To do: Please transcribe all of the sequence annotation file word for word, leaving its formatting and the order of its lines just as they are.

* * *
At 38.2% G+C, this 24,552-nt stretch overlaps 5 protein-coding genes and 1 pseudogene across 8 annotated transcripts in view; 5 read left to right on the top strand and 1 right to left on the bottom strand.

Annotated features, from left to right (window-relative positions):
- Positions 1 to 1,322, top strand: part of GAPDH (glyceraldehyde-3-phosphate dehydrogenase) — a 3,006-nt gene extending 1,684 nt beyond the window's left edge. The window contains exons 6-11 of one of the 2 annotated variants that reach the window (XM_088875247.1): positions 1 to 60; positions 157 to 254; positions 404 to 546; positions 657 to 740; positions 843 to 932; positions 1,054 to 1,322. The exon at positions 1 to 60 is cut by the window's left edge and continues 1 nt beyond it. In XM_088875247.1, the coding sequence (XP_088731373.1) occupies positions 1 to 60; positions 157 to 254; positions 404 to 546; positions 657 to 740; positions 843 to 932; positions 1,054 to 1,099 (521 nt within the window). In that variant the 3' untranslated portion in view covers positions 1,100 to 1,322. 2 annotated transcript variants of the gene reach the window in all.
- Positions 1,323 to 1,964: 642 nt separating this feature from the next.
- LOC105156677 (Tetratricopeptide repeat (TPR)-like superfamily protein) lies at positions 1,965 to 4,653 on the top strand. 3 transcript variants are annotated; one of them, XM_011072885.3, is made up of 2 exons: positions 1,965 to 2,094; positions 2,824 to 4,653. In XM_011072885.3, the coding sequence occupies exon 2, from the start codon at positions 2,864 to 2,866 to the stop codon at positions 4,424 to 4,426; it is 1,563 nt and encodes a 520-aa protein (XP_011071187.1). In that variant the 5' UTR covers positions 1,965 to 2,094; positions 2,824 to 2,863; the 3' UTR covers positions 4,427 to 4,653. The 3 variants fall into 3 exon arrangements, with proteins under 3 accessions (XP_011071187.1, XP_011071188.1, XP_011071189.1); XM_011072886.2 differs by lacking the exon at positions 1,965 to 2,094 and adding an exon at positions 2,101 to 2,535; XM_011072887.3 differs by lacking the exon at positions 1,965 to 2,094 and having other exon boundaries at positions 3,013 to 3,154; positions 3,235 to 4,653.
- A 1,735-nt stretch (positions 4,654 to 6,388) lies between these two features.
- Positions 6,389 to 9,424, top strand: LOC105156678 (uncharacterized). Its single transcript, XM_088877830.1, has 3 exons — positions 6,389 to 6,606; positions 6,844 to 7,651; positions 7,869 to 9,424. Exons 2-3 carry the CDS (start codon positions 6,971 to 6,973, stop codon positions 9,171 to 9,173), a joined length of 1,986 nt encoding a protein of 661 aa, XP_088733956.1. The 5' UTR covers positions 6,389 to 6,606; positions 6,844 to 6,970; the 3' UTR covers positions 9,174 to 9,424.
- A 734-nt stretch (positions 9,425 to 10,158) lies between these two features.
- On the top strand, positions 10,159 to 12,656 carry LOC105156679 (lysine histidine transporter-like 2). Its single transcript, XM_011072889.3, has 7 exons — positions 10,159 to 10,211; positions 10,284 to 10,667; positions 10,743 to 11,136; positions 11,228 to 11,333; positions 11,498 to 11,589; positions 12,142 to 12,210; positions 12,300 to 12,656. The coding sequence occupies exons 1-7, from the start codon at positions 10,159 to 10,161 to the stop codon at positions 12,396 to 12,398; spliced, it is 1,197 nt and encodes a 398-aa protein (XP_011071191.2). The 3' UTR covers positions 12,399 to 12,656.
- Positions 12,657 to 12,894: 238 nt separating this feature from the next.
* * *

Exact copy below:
At 38.2% G+C, this 24,552-nt stretch overlaps 5 protein-coding genes and 1 pseudogene across 8 annotated transcripts in view; 5 read left to right on the top strand and 1 right to left on the bottom strand.

Annotated features, from left to right (window-relative positions):
- Positions 1 to 1,322, top strand: part of GAPDH (glyceraldehyde-3-phosphate dehydrogenase) — a 3,006-nt gene extending 1,684 nt beyond the window's left edge. The window contains exons 6-11 of one of the 2 annotated variants that reach the window (XM_088875247.1): positions 1 to 60; positions 157 to 254; positions 404 to 546; positions 657 to 740; positions 843 to 932; positions 1,054 to 1,322. The exon at positions 1 to 60 is cut by the window's left edge and continues 1 nt beyond it. In XM_088875247.1, the coding sequence (XP_088731373.1) occupies positions 1 to 60; positions 157 to 254; positions 404 to 546; positions 657 to 740; positions 843 to 932; positions 1,054 to 1,099 (521 nt within the window). In that variant the 3' untranslated portion in view covers positions 1,100 to 1,322. 2 annotated transcript variants of the gene reach the window in all.
- Positions 1,323 to 1,964: 642 nt separating this feature from the next.
- LOC105156677 (Tetratricopeptide repeat (TPR)-like superfamily protein) lies at positions 1,965 to 4,653 on the top strand. 3 transcript variants are annotated; one of them, XM_011072885.3, is made up of 2 exons: positions 1,965 to 2,094; positions 2,824 to 4,653. In XM_011072885.3, the coding sequence occupies exon 2, from the start codon at positions 2,864 to 2,866 to the stop codon at positions 4,424 to 4,426; it is 1,563 nt and encodes a 520-aa protein (XP_011071187.1). In that variant the 5' UTR covers positions 1,965 to 2,094; positions 2,824 to 2,863; the 3' UTR covers positions 4,427 to 4,653. The 3 variants fall into 3 exon arrangements, with proteins under 3 accessions (XP_011071187.1, XP_011071188.1, XP_011071189.1); XM_011072886.2 differs by lacking the exon at positions 1,965 to 2,094 and adding an exon at positions 2,101 to 2,535; XM_011072887.3 differs by lacking the exon at positions 1,965 to 2,094 and having other exon boundaries at positions 3,013 to 3,154; positions 3,235 to 4,653.
- A 1,735-nt stretch (positions 4,654 to 6,388) lies between these two features.
- Positions 6,389 to 9,424, top strand: LOC105156678 (uncharacterized). Its single transcript, XM_088877830.1, has 3 exons — positions 6,389 to 6,606; positions 6,844 to 7,651; positions 7,869 to 9,424. Exons 2-3 carry the CDS (start codon positions 6,971 to 6,973, stop codon positions 9,171 to 9,173), a joined length of 1,986 nt encoding a protein of 661 aa, XP_088733956.1. The 5' UTR covers positions 6,389 to 6,606; positions 6,844 to 6,970; the 3' UTR covers positions 9,174 to 9,424.
- A 734-nt stretch (positions 9,425 to 10,158) lies between these two features.
- On the top strand, positions 10,159 to 12,656 carry LOC105156679 (lysine histidine transporter-like 2). Its single transcript, XM_011072889.3, has 7 exons — positions 10,159 to 10,211; positions 10,284 to 10,667; positions 10,743 to 11,136; positions 11,228 to 11,333; positions 11,498 to 11,589; positions 12,142 to 12,210; positions 12,300 to 12,656. The coding sequence occupies exons 1-7, from the start codon at positions 10,159 to 10,161 to the stop codon at positions 12,396 to 12,398; spliced, it is 1,197 nt and encodes a 398-aa protein (XP_011071191.2). The 3' UTR covers positions 12,399 to 12,656.
- Positions 12,657 to 12,894: 238 nt separating this feature from the next.